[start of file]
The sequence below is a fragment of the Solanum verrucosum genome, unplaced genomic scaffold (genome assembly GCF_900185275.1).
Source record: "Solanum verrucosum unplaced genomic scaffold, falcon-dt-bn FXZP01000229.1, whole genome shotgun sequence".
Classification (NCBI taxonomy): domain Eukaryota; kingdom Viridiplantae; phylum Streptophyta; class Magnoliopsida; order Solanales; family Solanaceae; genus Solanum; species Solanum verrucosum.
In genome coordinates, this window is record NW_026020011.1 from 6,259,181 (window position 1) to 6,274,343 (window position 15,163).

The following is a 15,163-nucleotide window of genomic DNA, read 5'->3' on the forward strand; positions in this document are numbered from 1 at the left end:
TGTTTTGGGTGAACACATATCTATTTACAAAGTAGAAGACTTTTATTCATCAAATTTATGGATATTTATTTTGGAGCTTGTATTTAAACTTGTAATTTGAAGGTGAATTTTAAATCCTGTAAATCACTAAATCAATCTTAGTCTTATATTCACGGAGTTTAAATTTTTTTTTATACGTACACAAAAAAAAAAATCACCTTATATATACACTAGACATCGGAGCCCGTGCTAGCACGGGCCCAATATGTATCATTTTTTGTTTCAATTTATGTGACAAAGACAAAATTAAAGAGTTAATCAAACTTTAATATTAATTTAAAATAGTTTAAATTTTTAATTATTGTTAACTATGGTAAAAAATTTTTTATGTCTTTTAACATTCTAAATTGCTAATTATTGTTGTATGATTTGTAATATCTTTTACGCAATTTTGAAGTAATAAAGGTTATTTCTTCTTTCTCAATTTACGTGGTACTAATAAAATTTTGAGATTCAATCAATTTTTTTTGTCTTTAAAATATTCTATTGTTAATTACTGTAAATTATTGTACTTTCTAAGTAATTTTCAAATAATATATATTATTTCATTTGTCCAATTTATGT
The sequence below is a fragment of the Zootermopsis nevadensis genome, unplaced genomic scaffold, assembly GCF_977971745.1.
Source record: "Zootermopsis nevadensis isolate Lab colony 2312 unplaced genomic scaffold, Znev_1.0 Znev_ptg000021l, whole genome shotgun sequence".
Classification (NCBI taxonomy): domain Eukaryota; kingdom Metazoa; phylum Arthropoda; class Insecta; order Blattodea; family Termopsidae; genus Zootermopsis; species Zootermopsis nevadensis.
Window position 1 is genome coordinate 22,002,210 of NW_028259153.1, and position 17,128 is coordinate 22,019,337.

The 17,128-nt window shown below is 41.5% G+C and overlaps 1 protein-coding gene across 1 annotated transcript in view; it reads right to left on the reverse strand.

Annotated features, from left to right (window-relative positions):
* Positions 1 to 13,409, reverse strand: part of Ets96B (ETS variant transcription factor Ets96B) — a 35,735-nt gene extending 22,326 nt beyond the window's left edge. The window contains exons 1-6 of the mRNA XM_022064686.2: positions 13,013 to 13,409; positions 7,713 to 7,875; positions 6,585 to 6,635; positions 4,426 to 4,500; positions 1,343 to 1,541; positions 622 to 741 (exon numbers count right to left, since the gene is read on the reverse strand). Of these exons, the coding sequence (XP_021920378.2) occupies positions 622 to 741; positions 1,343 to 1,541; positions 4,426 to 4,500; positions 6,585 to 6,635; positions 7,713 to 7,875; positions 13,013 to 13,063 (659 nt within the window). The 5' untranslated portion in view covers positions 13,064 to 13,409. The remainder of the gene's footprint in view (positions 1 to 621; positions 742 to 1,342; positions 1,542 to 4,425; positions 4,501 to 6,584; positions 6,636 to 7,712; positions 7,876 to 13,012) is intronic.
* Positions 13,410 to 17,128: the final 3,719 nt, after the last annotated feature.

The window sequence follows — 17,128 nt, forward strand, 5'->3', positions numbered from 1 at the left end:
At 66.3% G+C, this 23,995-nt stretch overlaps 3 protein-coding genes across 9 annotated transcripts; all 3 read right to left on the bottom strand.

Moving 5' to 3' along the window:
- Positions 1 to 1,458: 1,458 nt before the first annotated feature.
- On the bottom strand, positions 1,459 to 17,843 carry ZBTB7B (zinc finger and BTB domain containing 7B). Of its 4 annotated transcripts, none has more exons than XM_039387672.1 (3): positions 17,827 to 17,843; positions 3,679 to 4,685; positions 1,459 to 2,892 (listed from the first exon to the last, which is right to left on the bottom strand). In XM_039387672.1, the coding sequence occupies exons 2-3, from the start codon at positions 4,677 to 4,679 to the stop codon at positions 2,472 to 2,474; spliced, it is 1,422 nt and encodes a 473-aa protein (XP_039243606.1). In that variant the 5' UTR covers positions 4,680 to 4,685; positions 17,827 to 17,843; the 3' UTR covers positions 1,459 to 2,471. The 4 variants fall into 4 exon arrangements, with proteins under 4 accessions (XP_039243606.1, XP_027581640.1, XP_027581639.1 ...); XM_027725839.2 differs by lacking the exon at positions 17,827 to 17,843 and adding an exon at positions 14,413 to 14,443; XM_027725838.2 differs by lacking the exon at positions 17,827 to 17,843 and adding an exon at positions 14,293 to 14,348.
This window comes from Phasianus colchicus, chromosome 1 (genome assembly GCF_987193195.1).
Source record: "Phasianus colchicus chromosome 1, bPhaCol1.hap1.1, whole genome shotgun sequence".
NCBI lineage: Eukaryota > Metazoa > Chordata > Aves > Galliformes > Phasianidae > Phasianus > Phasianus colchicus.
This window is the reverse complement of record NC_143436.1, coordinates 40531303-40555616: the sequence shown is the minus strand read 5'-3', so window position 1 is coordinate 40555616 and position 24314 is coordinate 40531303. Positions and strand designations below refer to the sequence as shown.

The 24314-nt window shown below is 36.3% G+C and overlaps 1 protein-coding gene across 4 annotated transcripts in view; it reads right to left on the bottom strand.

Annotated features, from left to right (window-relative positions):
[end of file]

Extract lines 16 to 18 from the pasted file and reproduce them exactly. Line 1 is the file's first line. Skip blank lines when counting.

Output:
At 66.3% G+C, this 23,995-nt stretch overlaps 3 protein-coding genes across 9 annotated transcripts; all 3 read right to left on the bottom strand.

Moving 5' to 3' along the window:
- Positions 1 to 1,458: 1,458 nt before the first annotated feature.